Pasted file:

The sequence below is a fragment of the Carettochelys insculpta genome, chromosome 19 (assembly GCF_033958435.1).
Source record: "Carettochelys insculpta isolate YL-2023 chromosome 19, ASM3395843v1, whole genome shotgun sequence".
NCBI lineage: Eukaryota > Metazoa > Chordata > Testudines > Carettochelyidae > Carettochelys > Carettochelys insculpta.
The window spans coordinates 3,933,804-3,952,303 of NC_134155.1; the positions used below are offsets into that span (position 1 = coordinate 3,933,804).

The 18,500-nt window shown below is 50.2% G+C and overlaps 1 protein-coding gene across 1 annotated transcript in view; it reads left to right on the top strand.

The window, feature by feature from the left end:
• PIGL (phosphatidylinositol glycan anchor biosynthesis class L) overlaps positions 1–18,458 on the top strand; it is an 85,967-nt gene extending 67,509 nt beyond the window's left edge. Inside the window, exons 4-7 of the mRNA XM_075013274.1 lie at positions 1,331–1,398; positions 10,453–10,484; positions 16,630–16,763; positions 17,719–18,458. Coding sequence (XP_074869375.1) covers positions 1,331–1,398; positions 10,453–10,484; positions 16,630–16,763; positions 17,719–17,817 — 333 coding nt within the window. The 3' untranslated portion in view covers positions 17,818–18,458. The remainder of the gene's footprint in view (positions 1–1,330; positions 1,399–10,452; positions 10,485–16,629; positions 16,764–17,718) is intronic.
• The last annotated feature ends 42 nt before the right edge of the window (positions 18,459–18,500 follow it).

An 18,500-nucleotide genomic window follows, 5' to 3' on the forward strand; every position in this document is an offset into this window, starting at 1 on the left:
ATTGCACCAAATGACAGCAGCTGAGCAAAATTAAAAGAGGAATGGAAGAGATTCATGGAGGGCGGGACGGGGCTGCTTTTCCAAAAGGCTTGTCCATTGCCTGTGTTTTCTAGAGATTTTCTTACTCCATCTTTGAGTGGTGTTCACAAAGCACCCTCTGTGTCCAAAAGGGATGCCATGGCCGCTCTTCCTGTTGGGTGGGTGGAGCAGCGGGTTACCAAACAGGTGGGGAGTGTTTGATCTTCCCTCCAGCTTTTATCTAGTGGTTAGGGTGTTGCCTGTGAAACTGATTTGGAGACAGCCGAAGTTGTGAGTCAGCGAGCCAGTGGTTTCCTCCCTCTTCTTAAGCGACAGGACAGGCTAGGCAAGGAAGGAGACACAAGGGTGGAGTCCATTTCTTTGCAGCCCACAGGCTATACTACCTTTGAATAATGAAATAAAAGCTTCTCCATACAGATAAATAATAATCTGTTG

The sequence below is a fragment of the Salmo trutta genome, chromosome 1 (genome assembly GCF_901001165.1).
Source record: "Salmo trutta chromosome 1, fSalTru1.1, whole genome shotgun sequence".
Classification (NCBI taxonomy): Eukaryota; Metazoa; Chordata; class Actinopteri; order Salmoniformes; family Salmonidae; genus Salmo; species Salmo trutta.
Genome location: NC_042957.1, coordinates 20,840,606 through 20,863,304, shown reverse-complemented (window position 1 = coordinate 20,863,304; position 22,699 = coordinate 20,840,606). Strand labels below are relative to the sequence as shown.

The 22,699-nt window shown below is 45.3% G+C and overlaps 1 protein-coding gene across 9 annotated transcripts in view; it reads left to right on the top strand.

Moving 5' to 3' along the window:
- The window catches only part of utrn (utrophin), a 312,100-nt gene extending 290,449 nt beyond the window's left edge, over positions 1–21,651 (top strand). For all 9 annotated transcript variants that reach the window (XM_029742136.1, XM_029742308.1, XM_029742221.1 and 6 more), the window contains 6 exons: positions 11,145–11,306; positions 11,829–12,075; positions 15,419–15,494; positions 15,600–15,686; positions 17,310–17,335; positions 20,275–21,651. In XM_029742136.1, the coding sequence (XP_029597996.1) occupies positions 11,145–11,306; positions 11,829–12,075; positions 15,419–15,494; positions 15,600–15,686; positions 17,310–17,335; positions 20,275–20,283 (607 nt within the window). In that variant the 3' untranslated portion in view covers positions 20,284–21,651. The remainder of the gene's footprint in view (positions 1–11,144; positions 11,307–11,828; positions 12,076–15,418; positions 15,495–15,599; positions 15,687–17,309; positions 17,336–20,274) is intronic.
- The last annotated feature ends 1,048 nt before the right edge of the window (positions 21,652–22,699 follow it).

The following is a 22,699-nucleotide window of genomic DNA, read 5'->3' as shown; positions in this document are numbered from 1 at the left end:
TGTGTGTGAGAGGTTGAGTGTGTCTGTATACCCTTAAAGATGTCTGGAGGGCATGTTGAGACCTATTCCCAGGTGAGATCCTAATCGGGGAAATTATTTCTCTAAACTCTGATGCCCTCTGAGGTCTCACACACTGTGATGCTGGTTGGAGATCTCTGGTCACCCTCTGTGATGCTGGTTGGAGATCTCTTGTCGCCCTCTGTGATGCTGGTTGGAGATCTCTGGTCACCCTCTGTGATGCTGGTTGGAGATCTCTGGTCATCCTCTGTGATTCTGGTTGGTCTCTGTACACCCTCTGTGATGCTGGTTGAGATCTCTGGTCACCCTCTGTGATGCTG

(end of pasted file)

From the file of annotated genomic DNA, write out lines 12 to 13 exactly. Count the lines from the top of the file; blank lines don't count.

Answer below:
Source record: "Salmo trutta chromosome 1, fSalTru1.1, whole genome shotgun sequence".
Classification (NCBI taxonomy): Eukaryota; Metazoa; Chordata; class Actinopteri; order Salmoniformes; family Salmonidae; genus Salmo; species Salmo trutta.